At the start of the semester, we unexpectedly held an art therapy session with the girls’ unit on a Saturday when we learned the boys were out for the day. The session focused on the girls making an “inside-outside” mask; on the outside, the mask was meant to reflect how others view the individual; on the inside, the mask is meant to display how the individual actually feels on “the inside”. We had never worked with the girls’ unit before, so it was interesting to experience their first reaction to art therapy. My strongest memory was of my interactions with Megan, a girl who I had tried connecting with to inspire conversation and reflection over the project. Immediately, Megan shut down when I tried talking to her, made it clear that she hated the project, and did not want to engage in expressing her feelings. During the group discussion during processing of the masks, Megan was still “pouty” and non-expressive. When I returned for the second half of the semester to work with the girls on Thursday nights, I recognized Megan, but something had changed; she was open, expressive, and was actively creating art without putting up a fight! The girls had only been experiencing art therapy for a short period of time with the other internship group, but it was obvious on how much it had already benefited them!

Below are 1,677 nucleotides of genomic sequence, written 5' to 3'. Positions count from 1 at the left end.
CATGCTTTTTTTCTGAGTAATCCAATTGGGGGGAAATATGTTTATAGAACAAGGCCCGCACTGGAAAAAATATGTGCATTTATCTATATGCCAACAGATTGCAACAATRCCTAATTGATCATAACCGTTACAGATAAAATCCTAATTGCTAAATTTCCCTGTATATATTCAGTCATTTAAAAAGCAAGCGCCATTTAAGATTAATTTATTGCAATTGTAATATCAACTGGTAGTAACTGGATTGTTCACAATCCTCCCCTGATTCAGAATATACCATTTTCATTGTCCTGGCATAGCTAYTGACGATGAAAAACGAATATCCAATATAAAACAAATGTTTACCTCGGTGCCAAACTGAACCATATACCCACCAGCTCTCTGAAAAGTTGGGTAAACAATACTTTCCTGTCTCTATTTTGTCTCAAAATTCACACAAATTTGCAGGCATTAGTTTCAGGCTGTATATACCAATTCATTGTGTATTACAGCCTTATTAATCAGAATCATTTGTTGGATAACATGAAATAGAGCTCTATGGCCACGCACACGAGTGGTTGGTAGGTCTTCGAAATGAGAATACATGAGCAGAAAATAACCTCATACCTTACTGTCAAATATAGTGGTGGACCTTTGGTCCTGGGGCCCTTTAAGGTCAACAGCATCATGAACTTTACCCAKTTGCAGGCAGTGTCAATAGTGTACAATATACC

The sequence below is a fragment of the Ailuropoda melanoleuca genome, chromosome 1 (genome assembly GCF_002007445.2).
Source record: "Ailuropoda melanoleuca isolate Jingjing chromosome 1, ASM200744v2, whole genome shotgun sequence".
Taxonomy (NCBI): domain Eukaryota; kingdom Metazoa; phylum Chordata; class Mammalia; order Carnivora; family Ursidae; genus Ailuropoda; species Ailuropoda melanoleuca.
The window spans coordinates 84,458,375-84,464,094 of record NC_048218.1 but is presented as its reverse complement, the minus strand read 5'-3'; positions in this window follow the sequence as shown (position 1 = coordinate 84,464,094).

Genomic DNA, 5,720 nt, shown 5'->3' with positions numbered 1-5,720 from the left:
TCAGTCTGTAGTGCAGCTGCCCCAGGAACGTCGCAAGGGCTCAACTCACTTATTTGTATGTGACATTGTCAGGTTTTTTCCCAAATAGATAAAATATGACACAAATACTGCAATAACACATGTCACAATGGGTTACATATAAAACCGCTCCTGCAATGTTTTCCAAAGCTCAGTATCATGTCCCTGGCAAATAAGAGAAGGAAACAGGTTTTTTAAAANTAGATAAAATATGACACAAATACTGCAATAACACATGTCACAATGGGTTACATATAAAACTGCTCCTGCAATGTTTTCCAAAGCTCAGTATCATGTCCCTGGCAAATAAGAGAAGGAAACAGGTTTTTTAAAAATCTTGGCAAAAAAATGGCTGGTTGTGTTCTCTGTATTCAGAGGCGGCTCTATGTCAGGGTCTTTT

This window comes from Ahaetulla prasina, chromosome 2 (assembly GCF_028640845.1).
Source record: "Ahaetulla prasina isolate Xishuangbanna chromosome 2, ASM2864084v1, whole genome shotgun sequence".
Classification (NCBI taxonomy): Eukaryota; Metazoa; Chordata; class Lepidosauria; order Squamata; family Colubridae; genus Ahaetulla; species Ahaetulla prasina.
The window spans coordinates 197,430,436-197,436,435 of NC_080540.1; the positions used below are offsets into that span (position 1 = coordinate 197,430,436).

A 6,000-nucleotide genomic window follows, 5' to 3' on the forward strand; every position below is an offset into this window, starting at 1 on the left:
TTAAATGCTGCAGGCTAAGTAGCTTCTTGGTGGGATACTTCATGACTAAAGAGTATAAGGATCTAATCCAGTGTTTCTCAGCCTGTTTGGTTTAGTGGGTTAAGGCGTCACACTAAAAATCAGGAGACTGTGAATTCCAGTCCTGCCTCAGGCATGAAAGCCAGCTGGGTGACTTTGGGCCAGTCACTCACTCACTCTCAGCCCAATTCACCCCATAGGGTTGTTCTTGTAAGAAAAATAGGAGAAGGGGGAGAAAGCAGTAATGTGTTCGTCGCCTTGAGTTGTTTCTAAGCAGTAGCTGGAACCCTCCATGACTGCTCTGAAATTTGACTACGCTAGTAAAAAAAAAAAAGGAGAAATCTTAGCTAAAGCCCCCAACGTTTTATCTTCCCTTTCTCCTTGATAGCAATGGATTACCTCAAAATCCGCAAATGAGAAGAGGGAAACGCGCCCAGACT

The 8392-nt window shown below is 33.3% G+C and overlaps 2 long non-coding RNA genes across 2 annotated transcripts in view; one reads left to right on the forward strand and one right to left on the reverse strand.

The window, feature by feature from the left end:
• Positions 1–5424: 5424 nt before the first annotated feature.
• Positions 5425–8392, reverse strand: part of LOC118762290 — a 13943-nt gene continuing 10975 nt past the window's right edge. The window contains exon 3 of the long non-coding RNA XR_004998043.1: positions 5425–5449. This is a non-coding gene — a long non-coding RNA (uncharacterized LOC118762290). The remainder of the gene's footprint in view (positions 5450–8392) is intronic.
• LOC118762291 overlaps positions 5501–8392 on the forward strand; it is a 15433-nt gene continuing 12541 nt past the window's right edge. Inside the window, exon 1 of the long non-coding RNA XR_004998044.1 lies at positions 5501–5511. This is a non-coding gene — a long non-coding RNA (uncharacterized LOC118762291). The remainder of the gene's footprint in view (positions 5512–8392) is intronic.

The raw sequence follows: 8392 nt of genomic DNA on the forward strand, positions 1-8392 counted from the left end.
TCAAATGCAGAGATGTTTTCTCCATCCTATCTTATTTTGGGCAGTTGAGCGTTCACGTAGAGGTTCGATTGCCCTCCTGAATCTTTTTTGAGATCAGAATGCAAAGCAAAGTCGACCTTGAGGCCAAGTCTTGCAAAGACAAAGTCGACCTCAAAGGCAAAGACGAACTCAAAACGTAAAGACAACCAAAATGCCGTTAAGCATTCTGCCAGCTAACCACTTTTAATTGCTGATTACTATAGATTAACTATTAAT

Working with the boys’ unit, I noticed similar changes over the course of the internship. The boys became more expressive over time, thought deeper about their own lives, and were always trying to think of new projects to make in the future. My favorite experience with the boys occurred during the session where they were instructed to create a “self-symbol” using magazine images, paper, and markers. I sat next to a boy who appeared frustrated and was not working on his project. I attempted to spark conversation and asked him what he was going to include in his self-symbol; he responded with, “I’m really not in the mood for this” and refused to make eye contact with me. I assume he was hoping I would leave him alone, but I stayed and began flipping through magazines, asking him if he liked certain images. After a few minutes, his poor attitude changed and he accepted my help; together, we worked to find images that pleased him. The boy created a collage that was comprised of animal images, because he missed his own pets and expressed the good feelings caring for another living creature produced in him. This young man tested my patience, but I was able to see that sometimes all it takes is a tiny bit of encouragement to get patients to participate and release emotions that need to be let go.